Fortune Cove Oysters
Prince Edward Island, Canada

The Dockendorff family of northern PEI grows these diamonds in floating bags in the clean waters of Malpeque Bay. The bags are flipped out of the water every few weeks to dry the oysters, and kill any fouling organisms and predators. Flipping the bags also tumbles them to thicken and groom the shells. The oysters are constantly jostled by the sea, creating a beautiful hard shell that your customers will appreciate shucking!


Production: Farmed
Availability: Year-round
Size: 3 inches
Appearance: Medium cup, tan shells, consistent shape
Flavor Profile: Sharp brine with crunchy meats and a sweet vegetal finish



site details

  • Salinity: 2.5% < 3.5% full oceanic salinity

  • Tides: Twice daily 6-10 foot tidal range

  • Bottom Makeup: Red PEI clay

Growout Method

Wild caught seed is grown in floating bags and flipped often to air dry the oysters and remove fouling organisms. Flipping the bags also tumbles the shells to promote uniform shape. Time to Market: 3-4 years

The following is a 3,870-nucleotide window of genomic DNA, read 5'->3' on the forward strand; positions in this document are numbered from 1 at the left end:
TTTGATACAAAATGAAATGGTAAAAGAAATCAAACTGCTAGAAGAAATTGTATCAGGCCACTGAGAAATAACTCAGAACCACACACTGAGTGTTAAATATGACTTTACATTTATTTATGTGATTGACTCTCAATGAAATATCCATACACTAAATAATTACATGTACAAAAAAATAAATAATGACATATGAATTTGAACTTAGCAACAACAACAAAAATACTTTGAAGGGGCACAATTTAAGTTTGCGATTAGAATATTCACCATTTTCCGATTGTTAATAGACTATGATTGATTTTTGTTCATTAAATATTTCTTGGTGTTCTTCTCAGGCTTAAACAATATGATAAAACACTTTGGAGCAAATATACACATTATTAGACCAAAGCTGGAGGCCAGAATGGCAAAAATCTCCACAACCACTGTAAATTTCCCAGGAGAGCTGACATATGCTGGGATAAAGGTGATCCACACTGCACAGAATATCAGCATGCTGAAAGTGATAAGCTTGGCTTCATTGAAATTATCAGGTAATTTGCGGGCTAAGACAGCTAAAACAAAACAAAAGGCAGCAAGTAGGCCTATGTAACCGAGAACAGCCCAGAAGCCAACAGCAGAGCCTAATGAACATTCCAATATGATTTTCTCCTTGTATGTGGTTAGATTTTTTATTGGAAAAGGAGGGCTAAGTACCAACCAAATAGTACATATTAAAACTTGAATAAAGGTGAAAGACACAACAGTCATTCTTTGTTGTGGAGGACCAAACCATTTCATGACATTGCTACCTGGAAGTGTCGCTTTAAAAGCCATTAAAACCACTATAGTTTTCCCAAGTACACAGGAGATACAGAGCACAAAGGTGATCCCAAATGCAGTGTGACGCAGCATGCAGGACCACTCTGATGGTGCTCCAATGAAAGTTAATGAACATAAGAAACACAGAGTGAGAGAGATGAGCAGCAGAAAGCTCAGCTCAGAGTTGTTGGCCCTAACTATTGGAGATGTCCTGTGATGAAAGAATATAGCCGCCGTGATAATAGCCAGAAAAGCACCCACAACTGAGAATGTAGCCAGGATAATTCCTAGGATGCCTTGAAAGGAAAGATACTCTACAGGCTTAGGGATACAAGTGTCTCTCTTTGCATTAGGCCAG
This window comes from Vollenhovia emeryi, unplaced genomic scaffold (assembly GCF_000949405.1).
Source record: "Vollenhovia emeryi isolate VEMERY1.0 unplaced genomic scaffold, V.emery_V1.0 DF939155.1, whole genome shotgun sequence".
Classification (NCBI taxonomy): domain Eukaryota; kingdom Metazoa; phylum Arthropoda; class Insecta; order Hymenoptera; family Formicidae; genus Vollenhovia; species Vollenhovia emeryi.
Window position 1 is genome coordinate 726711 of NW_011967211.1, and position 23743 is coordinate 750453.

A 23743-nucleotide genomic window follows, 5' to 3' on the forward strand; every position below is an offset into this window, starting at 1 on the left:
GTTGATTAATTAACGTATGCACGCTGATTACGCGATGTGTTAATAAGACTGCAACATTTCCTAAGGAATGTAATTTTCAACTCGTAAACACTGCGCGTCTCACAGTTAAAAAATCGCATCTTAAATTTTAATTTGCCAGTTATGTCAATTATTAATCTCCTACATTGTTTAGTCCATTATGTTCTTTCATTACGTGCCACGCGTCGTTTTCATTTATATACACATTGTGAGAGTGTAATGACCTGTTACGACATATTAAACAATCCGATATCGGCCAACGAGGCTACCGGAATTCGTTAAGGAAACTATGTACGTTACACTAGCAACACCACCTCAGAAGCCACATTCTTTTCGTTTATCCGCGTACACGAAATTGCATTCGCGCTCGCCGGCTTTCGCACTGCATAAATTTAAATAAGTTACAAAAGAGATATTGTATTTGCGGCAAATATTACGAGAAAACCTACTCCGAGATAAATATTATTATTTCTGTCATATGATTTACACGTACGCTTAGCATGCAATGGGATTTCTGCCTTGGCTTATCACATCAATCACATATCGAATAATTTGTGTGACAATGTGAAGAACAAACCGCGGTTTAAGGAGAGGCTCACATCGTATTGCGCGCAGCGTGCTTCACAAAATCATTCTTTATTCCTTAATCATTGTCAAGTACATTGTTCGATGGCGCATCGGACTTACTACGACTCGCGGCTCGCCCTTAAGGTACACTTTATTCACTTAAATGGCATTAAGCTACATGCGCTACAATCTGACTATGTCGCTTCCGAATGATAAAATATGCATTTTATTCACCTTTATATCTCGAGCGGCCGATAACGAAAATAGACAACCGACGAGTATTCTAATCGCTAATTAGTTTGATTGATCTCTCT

Harvest Locations
Malpeque Bay, Northeast Prince Edward Island


The Grower

We started in the shellfish business in 1997 by purchasing, grading and selling wild caught oysters and quahogs. Today, we still process wild oysters from PEI, but we have expanded into cultivation.

The bulk of the oysters in PEI are harvested from the west end of the Island. We are one of very few growers on the eastern end of the island, making our oysters unique. What makes them stand out are their blonde shells and sharp brine!

For the majority of the season, our farm operates similarly to most other farms, however during the bitter winters, we use an ice breaking boat to break apart the ice, and send it with the tide into the Northumberland Strait. This allows us to fish through the winter.

What we love most about growing oysters on PEI is the pride that we get when we look at each oyster floating on the farm. Each year the crop just keeps looking better and better. It's a rare thing to be able to find so much satisfaction in one's work.

Russell and Jacob Dockendorff